Jacob is one of several teens who help keep CCPL’s Warrensville Heights Branch garden watered and weeded. He and his friends report that they have started adding peppers, broccoli, and chives from the library garden to their ramen noodles.

While programs are promoted through the library’s website and seasonal program guide, in-person recruiting seems to work best in the Warrensville community. Families tend to access the internet via smartphone and do not necessarily visit the library website.

Many neighborhood children visit the library without adult caregivers and do not check paper program guides or pre-register for programs. This may explain the success of the weekly Garden Crafts program, which is not advertised, but rather relies upon the attendance of the branch’s local children who utilize the library as a summer hang-out. Since it’s not promoted, the program can have a flexible start time, aimed at times when most children are at the library and looking for something constructive to do.

Informal Learning and Family Engagement

Since its installation, the garden has generated enthusiasm and curiosity in youth. Popular nature and garden-based programs have included scavenger hunts, painting, photography, cooking, planting, and an annual Harvest Fest. Children’s programs such as the Garden Crafts program are staff facilitated but encourage independent exploration.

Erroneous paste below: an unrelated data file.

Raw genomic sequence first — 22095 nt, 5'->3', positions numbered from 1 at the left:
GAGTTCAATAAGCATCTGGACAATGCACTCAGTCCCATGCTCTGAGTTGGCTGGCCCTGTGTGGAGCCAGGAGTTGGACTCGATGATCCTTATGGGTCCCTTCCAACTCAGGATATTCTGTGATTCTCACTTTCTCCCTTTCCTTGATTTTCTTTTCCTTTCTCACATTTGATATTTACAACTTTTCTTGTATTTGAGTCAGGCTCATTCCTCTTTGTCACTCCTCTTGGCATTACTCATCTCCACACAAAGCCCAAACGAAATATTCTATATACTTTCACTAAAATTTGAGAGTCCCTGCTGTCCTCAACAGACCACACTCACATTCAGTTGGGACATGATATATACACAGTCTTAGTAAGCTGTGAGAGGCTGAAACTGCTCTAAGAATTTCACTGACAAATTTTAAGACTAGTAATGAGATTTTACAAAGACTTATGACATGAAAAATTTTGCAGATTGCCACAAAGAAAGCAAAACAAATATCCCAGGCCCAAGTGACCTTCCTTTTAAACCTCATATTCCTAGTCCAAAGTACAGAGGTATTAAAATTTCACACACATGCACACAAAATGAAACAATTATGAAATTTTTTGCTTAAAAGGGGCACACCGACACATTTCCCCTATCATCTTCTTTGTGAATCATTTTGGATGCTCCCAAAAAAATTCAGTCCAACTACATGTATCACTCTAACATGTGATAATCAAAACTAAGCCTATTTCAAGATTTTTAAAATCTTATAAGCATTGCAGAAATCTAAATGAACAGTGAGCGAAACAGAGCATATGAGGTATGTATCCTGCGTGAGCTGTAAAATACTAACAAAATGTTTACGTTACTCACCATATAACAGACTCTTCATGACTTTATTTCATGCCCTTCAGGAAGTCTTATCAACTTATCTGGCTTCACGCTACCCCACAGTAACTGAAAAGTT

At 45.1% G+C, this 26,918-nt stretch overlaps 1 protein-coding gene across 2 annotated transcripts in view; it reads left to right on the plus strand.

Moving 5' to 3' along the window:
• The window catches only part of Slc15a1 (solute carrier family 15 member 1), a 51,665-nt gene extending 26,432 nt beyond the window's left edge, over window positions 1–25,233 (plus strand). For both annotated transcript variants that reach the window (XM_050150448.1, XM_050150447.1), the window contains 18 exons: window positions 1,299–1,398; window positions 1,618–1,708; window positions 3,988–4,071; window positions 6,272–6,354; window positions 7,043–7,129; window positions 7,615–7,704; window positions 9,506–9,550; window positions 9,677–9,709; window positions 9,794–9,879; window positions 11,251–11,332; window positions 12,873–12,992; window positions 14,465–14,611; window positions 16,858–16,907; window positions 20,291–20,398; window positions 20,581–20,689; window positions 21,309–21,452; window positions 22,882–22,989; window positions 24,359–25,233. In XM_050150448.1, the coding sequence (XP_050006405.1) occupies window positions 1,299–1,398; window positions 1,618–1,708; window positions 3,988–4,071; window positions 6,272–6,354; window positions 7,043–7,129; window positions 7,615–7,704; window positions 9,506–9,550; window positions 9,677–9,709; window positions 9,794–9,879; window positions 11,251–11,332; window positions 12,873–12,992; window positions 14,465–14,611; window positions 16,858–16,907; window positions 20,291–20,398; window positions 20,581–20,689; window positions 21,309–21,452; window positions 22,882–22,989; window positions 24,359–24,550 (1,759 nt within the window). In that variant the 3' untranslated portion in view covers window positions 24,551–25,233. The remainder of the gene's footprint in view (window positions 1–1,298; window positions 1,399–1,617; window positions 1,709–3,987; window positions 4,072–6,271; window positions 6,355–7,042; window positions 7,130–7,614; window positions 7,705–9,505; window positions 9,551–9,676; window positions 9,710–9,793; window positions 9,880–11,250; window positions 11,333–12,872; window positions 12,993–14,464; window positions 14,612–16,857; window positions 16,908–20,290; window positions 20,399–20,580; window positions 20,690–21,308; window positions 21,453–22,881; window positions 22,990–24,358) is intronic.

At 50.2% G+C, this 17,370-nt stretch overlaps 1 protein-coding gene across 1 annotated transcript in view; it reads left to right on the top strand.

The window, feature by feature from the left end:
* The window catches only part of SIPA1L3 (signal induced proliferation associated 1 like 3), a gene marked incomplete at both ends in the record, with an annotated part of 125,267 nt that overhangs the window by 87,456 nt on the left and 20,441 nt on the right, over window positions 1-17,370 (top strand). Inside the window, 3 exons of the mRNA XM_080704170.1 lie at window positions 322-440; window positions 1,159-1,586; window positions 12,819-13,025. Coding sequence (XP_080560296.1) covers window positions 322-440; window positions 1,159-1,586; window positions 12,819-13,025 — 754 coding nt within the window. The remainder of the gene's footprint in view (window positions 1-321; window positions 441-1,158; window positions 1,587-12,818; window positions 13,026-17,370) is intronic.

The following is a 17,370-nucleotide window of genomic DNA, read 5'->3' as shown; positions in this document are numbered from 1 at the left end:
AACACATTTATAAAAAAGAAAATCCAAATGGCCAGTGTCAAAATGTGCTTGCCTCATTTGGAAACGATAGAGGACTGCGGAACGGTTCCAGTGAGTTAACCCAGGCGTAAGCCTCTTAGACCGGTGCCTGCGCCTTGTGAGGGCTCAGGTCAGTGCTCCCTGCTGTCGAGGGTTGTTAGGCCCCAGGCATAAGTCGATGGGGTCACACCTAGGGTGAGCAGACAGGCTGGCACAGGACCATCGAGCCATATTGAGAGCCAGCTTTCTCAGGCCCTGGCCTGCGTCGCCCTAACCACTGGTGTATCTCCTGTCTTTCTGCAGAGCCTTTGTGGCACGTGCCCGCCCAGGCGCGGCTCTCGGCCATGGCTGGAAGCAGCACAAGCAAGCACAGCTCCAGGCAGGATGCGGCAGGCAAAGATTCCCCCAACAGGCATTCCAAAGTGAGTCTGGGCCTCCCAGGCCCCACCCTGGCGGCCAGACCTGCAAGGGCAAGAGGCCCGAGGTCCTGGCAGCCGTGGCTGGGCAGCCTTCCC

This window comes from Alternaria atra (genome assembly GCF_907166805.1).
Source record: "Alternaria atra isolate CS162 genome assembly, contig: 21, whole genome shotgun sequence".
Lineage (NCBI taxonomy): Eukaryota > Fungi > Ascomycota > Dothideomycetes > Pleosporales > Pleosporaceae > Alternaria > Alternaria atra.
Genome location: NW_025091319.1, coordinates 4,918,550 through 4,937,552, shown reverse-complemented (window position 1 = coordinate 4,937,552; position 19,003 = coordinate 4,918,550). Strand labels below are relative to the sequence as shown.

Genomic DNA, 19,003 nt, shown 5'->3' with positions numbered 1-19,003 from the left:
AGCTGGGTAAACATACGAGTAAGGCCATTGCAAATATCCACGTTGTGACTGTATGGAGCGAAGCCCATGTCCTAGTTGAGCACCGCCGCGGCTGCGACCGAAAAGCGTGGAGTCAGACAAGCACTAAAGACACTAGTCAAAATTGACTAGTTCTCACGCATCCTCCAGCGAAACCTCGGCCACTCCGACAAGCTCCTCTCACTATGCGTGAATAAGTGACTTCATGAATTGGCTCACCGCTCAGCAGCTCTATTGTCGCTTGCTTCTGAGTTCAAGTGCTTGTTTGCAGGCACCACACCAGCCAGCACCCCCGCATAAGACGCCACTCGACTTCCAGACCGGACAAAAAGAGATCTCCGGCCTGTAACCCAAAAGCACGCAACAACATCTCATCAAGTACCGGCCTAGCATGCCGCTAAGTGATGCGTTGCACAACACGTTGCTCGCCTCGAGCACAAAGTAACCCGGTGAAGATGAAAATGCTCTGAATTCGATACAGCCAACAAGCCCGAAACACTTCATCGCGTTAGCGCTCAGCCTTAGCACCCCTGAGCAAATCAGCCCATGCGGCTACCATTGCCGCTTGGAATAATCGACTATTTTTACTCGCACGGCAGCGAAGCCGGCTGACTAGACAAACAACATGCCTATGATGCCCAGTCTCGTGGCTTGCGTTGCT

Children who participate in this weekly program frequently enter the garden on their own to harvest vegetables, build sandcastles in the sandbox, make chalk drawings on the sidewalk, or turn cartwheels on the lawn.

Taliyah is a frequent visitor in the youth department at CCPL’s Warrensville Heights Branch, and is always eager to get involved in activities being offered. In the garden, she quickly fills a bowl with fresh broccoli and a green pepper.

Taliyah is a frequent visitor in the youth department at CCPL’s Warrensville Heights Branch, and is always eager to get involved in activities being offered. In the garden, she quickly fills a bowl with fresh broccoli and a green pepper.

Additionally, staff observed positive results when they introduced the garden to families who attended storytime and those who participated in the branch’s Baby and Kindergarten Clubs. As the staff member leading Baby Club observed, “We relied on the garden to help very needy parents have joyful experiences with their children. They struggled in a traditional indoor setting, and the garden allowed the space, platform, and positive energy that they needed. We were able to do scavenger hunts, large bubbles, sand play, watering plants, and digging. These activities broke the ice and created joyful opportunities for parent engagement with their children.”

Measurable Impacts

The positive impact of the WVH library garden can be seen through both anecdotal and measurable data.